Xerxes I 486-465, Artaxerxes I 465-425, Xerxes II 425-424, Darius II 424-420.
the country in southwest Asia between the Caspian Sea and the Persian Gulf now known as Iran. The term Persia originated from a region of southern Iran known as Persis or Parsa. The use of the name was gradually extended by the ancient Greeks and western world to apply to the whole Iranian plateau.
The First Empire
The Iranian plateau was settled about 1500 BC by Aryan tribes, the most important of whom were the Medes, who occupied the northwestern portion, and the Parsa (Persians), who emigrated from Parsua, a land west of Lake Urmia (modern Orumiyeh), into the southern region of the plateau, which they named Parsamash or Parsumash. The first prominent leader of the Persians was the warrior chief Hakhamanish, or Achaemenes, who lived about 681 BC. The Persians were dominated by the Medes until the accession to the Persian throne in 558 BC of Cyrus the Great, an Achaemenid. He overthrew the Median rulers, conquered the kingdom of Lydia in 546 BC and that of Babylonia in 539 BC and established the Persian Empire as the preeminent power of the region. He defeated King Croesus of Lydia in 546 BC, when he probably discovered the concept of money. His son and successor, Cambyses II, extended the Persian realm even further by conquering the Egyptians in 525 BC.
DARIUS I, who ascended the throne in 521 BC, pushed the Persian borders eastwards as far as the Indus River, had a canal constructed from the Nile to the Red Sea, and reorganized the entire empire, earning the title Darius the Great. Between 499 and 493 BC he crushed a revolt of the Greek Ionians living under Persian rule along the west coast of Asia Minor, and then launched a punitive campaign against the Greeks of Greece proper for supporting the rebels. His forces were defeated at the Battle of Marathon in 490 BC and Darius died while preparing a new expedition against the Greeks. His successor was:
XERXES I (Persian Khshayarsha) (c. 519-465 BC), king of Persia (486-465 BC), the son of Darius I and Atossa (fl. 6th century BC), daughter of Cyrus the Great. Ascending the throne upon the death of his father, he subdued a rebellion in Egypt, and then spent three years preparing a great fleet and army to punish the Greeks for aiding the Ionian cities in 498 BC and for their victory over the Persians at Marathon in 490 BC. The Greek historian Herodotus gives as the combined strength of Xerxes' land and naval forces the incredible total of 2,641,610 warriors. Xerxes is said to have crossed the Hellespont (modern Dardanelles) by a bridge of boats more than a kilometre in length and to have cut a canal through the isthmus of Mount Athos. During the spring of 480 BC he marched with his forces through Thrace, Thessaly, and Locris. At Thermopylae the Spartan king, Leonidas I, and his force courageously defended the narrow pass, so delaying the Persians for ten days. Xerxes then advanced into Attica and burned Athens, which had been abandoned by the Greeks. At the Battle of Salamis later in 480 BC, however, his fleet was defeated by a much smaller contingent of Greek warships commanded by the Athenian Themistocles. Xerxes thereupon retired to Asia Minor, leaving his army in Greece under the command of his brother-in-law, Mardonius, who was slain at Plataea the following year. Xerxes was murdered at Persepolis by Artabanus, captain of the palace guard; he was succeeded by his son Artaxerxes I (reigned 465-425 BC).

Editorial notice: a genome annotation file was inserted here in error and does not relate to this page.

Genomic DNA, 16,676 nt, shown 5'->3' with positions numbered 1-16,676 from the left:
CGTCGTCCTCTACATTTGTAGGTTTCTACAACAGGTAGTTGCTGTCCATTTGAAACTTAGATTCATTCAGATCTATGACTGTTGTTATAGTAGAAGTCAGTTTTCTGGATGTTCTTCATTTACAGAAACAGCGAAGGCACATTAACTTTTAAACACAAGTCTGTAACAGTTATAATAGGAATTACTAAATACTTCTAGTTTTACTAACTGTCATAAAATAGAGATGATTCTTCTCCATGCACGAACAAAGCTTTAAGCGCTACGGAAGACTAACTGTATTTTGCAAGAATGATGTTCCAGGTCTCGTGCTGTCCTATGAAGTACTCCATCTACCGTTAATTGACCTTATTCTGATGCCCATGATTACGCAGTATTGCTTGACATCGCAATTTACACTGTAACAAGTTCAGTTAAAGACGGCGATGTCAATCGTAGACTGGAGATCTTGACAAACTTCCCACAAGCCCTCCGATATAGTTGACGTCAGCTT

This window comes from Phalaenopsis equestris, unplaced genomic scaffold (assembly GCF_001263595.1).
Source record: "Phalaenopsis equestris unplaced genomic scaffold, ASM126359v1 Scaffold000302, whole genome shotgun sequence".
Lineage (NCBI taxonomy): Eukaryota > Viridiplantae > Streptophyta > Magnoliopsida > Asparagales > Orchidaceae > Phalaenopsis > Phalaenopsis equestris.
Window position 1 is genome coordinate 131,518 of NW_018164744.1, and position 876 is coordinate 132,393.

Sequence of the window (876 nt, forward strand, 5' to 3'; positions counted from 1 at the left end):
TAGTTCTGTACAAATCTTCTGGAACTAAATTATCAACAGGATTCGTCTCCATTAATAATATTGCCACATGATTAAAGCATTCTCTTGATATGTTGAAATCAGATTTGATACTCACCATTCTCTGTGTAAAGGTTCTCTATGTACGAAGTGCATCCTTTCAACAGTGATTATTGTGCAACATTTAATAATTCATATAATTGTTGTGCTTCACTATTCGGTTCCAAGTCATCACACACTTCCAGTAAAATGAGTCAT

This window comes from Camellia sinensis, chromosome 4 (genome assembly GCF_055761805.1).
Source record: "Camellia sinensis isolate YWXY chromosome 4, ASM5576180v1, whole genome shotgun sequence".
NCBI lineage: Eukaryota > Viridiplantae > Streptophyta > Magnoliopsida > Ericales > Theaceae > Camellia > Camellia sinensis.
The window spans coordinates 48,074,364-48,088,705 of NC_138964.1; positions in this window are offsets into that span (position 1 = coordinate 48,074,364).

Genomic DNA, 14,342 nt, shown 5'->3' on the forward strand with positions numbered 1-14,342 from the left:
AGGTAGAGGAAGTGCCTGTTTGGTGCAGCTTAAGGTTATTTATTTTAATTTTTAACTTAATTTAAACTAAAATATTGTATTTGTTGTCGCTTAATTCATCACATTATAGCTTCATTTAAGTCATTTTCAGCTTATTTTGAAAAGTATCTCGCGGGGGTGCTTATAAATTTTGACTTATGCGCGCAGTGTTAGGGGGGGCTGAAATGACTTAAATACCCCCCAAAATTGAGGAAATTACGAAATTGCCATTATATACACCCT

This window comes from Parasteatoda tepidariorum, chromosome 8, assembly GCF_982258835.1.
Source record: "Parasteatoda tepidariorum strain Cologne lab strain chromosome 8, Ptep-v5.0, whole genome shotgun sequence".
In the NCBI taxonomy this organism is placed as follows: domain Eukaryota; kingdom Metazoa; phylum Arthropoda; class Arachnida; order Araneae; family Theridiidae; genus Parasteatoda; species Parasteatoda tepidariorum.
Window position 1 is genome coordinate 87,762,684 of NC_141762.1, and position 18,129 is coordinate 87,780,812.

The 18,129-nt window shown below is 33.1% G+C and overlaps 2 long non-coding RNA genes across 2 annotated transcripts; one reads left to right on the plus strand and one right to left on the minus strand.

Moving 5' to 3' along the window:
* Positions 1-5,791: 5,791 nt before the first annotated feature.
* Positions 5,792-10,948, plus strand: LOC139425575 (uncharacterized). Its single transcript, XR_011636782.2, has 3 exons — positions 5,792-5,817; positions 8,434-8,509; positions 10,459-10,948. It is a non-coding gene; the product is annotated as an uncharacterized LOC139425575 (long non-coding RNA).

Artaxerxes was probably born in the reign of his grandfather Darius I, to the emperor's son and heir, Xerxes I and was his third son. He may have been complicit in the murder of Darius, Xerxes’ eldest son.
When Artaxerxes I took power, he introduced a new Persian strategy of weakening the Athenians by funding their enemies in Greece. This indirectly caused the Athenians to move the treasury of the Delian League from the island of Delos to the Athenian acropolis. This funding practice inevitably prompted renewed fighting in 450 BC, where the Greeks attacked at the Battle of Cyprus. After Cimon's failure to attain much in this expedition, the Peace of Callias was agreed among Athens, Argos and Persia in 449 BC.
Artaxerxes I offered asylum to Themistocles, who was probably his father Xerxes's greatest enemy for his victory at the Battle of Salamis, after Themistocles was ostracized from Athens.
Xerxes II was the son and successor of Artaxerxes I. After a reign of forty-five days, he was assassinated in 424 BC by his brother Sogdianus, who in turn was murdered by Darius II.
Historians know little about Darius II's reign. A rebellion by the Medes in 409 BC is mentioned by Xenophon. It does seem that Darius II was quite dependent on his wife Parysatis. In excerpts from Ctesias some harem intrigues are recorded, in which he played a disreputable part.
As long as the power of Athens remained intact he did not meddle in Greek affairs. When in 413 BC, Athens supported the rebel Amorges in Caria, Darius II would not have responded had not the Athenian power been broken in the same year at Syracuse. As a result of that event, Darius II gave orders to his satraps in Asia Minor, Tissaphernes and Pharnabazus, to send in the overdue tribute of the Greek towns and to begin a war with Athens. To support the war with Athens, the Persian satraps entered into an alliance with Sparta. In 408 BC he sent his son Cyrus to Asia Minor, to carry on the war with greater energy. Darius II died in 404 BC, in the nineteenth year of his reign, and was followed as Persian king by Artaxerxes II.